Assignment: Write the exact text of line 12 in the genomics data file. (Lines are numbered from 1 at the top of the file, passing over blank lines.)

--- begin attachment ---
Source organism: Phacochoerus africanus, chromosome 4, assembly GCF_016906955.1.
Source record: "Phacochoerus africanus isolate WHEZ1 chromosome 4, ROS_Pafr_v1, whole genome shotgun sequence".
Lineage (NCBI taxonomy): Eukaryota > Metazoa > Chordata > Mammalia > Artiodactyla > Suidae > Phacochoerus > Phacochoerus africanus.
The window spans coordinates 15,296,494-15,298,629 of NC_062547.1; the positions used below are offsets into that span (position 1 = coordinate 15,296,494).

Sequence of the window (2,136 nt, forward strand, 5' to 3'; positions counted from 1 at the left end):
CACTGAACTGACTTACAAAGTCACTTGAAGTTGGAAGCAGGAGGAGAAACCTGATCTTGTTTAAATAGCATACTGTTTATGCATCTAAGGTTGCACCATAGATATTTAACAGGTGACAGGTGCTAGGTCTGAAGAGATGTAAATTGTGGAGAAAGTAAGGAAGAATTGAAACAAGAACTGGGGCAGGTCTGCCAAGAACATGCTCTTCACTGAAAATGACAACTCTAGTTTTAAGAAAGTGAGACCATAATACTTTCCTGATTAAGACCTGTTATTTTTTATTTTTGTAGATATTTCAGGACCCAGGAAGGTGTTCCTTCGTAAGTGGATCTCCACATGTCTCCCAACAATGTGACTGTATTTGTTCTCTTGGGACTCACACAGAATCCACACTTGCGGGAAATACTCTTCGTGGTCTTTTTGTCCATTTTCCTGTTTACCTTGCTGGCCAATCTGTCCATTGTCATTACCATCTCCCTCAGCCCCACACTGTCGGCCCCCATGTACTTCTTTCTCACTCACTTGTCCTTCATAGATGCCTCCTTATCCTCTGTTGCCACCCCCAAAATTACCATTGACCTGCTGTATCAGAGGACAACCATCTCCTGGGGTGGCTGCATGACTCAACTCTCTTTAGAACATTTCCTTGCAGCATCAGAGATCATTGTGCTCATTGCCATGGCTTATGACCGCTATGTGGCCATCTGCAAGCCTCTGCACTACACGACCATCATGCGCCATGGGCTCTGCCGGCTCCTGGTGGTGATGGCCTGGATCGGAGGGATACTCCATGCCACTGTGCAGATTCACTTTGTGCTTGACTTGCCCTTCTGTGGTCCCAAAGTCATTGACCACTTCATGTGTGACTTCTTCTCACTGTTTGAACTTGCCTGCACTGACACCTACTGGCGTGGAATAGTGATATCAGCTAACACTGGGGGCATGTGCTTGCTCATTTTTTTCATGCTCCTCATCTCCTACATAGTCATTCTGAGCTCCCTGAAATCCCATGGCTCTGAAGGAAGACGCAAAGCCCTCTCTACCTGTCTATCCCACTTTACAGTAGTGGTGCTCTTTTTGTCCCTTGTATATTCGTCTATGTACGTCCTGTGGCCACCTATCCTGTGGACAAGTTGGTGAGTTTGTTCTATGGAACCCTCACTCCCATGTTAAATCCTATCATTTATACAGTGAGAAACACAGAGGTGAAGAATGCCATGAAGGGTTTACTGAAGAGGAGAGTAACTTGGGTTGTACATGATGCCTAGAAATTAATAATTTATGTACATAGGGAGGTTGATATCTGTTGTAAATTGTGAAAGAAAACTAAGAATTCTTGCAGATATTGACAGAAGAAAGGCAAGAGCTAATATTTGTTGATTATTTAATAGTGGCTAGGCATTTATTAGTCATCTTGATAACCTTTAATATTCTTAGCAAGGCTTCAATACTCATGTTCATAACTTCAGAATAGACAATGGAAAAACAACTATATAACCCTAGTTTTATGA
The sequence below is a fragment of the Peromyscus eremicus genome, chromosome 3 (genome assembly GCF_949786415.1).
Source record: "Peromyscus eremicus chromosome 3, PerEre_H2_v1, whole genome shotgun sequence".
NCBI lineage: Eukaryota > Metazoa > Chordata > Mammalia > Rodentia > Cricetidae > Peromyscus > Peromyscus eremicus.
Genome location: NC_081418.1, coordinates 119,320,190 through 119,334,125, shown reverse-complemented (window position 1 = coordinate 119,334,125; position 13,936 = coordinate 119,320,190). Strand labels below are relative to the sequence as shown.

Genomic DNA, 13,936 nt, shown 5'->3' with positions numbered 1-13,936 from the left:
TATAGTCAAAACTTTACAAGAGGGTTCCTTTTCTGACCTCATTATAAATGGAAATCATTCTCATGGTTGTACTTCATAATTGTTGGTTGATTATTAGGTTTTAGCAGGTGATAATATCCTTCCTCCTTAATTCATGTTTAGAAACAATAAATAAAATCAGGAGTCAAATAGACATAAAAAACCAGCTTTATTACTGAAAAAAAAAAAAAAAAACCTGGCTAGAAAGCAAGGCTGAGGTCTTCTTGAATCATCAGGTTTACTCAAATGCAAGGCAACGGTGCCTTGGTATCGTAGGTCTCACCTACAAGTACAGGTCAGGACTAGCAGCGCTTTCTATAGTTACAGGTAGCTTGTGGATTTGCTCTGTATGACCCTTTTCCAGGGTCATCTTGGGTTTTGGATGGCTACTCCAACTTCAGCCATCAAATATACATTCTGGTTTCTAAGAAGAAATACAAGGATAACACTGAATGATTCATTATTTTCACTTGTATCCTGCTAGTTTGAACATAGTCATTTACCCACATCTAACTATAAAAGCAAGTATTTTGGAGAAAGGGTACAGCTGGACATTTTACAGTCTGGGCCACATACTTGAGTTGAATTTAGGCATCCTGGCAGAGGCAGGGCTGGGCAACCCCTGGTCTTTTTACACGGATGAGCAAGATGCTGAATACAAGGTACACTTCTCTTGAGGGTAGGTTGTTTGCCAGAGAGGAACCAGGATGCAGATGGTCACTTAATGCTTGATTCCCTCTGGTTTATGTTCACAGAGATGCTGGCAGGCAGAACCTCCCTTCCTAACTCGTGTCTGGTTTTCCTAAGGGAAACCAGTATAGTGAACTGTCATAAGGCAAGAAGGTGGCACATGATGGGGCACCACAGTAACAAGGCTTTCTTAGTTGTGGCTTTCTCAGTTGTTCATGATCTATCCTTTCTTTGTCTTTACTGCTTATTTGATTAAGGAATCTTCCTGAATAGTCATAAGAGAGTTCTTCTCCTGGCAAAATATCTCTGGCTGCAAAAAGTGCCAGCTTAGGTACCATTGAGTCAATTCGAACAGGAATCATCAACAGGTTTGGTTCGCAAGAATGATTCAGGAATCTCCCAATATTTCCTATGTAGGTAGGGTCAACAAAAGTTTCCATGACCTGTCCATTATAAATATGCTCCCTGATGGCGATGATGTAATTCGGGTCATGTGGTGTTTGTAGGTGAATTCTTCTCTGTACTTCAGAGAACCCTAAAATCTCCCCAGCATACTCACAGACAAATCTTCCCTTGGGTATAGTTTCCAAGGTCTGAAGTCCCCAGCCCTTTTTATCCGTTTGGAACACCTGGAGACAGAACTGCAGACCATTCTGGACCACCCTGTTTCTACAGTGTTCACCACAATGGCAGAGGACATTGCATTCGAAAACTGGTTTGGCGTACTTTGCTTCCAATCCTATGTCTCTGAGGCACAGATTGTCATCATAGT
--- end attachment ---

TATAGTCAAAACTTTACAAGAGGGTTCCTTTTCTGACCTCATTATAAATGGAAATCATTCTCATGGTTGTACTTCATAATTGTTGGTTGATTATTAGGTTTTAGCAGGTGATAATATCCTTCCTCCTTAATTCATGTTTAGAAACAATAAATAAAATCAGGAGTCAAATAGACATAAAAAACCAGCTTTATTACTGAAAAAAAAAAAAAAAAACCTGGCTAGAAAGCAAGGCTGAGGTCTTCTTGAATCATCAGGTTTACTCAAATGCAAGGCAACGGTGCCTTGGTATCGTAGGTCTCACCTACAAGTACAGGTCAGGACTAGCAGCGCTTTCTATAGTTACAGGTAGCTTGTGGATTTGCTCTGTATGACCCTTTTCCAGGGTCATCTTGGGTTTTGGATGGCTACTCCAACTTCAGCCATCAAATATACATTCTGGTTTCTAAGAAGAAATACAAGGATAACACTGAATGATTCATTATTTTCACTTGTATCCTGCTAGTTTGAACATAGTCATTTACCCACATCTAACTATAAAAGCAAGTATTTTGGAGAAAGGGTACAGCTGGACATTTTACAGTCTGGGCCACATACTTGAGTTGAATTTAGGCATCCTGGCAGAGGCAGGGCTGGGCAACCCCTGGTCTTTTTACACGGATGAGCAAGATGCTGAATACAAGGTACACTTCTCTTGAGGGTAGGTTGTTTGCCAGAGAGGAACCAGGATGCAGATGGTCACTTAATGCTTGATTCCCTCTGGTTTATGTTCACAGAGATGCTGGCAGGCAGAACCTCCCTTCCTAACTCGTGTCTGGTTTTCCTAAGGGAAACCAGTATAGTGAACTGTCATAAGGCAAGAAGGTGGCACATGATGGGGCACCACAGTAACAAGGCTTTCTTAGTTGTGGCTTTCTCAGTTGTTCATGATCTATCCTTTCTTTGTCTTTACTGCTTATTTGATTAAGGAATCTTCCTGAATAGTCATAAGAGAGTTCTTCTCCTGGCAAAATATCTCTGGCTGCAAAAAGTGCCAGCTTAGGTACCATTGAGTCAATTCGAACAGGAATCATCAACAGGTTTGGTTCGCAAGAATGATTCAGGAATCTCCCAATATTTCCTATGTAGGTAGGGTCAACAAAAGTTTCCATGACCTGTCCATTATAAATATGCTCCCTGATGGCGATGATGTAATTCGGGTCATGTGGTGTTTGTAGGTGAATTCTTCTCTGTACTTCAGAGAACCCTAAAATCTCCCCAGCATACTCACAGACAAATCTTCCCTTGGGTATAGTTTCCAAGGTCTGAAGTCCCCAGCCCTTTTTATCCGTTTGGAACACCTGGAGACAGAACTGCAGACCATTCTGGACCACCCTGTTTCTACAGTGTTCACCACAATGGCAGAGGACATTGCATTCGAAAACTGGTTTGGCGTACTTTGCTTCCAATCCTATGTCTCTGAGGCACAGATTGTCATCATAGT